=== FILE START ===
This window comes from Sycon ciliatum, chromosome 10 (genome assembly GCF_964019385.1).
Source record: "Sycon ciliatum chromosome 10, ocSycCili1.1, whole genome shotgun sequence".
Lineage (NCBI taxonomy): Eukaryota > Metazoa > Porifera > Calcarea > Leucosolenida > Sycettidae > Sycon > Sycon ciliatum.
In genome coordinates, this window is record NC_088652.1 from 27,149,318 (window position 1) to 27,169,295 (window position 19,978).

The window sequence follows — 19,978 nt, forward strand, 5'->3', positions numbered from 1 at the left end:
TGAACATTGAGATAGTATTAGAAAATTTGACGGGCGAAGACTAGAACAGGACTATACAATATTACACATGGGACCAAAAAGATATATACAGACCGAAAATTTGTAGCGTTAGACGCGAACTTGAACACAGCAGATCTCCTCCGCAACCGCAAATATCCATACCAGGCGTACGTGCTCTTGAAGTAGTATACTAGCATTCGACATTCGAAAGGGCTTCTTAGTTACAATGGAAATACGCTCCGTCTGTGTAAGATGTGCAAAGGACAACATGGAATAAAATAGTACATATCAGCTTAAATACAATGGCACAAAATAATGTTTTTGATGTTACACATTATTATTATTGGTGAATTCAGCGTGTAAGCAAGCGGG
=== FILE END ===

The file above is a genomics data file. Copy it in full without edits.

This window comes from Sycon ciliatum, chromosome 10 (genome assembly GCF_964019385.1).
Source record: "Sycon ciliatum chromosome 10, ocSycCili1.1, whole genome shotgun sequence".
Lineage (NCBI taxonomy): Eukaryota > Metazoa > Porifera > Calcarea > Leucosolenida > Sycettidae > Sycon > Sycon ciliatum.
In genome coordinates, this window is record NC_088652.1 from 27,149,318 (window position 1) to 27,169,295 (window position 19,978).

The window sequence follows — 19,978 nt, forward strand, 5'->3', positions numbered from 1 at the left end:
TGAACATTGAGATAGTATTAGAAAATTTGACGGGCGAAGACTAGAACAGGACTATACAATATTACACATGGGACCAAAAAGATATATACAGACCGAAAATTTGTAGCGTTAGACGCGAACTTGAACACAGCAGATCTCCTCCGCAACCGCAAATATCCATACCAGGCGTACGTGCTCTTGAAGTAGTATACTAGCATTCGACATTCGAAAGGGCTTCTTAGTTACAATGGAAATACGCTCCGTCTGTGTAAGATGTGCAAAGGACAACATGGAATAAAATAGTACATATCAGCTTAAATACAATGGCACAAAATAATGTTTTTGATGTTACACATTATTATTATTGGTGAATTCAGCGTGTAAGCAAGCGGG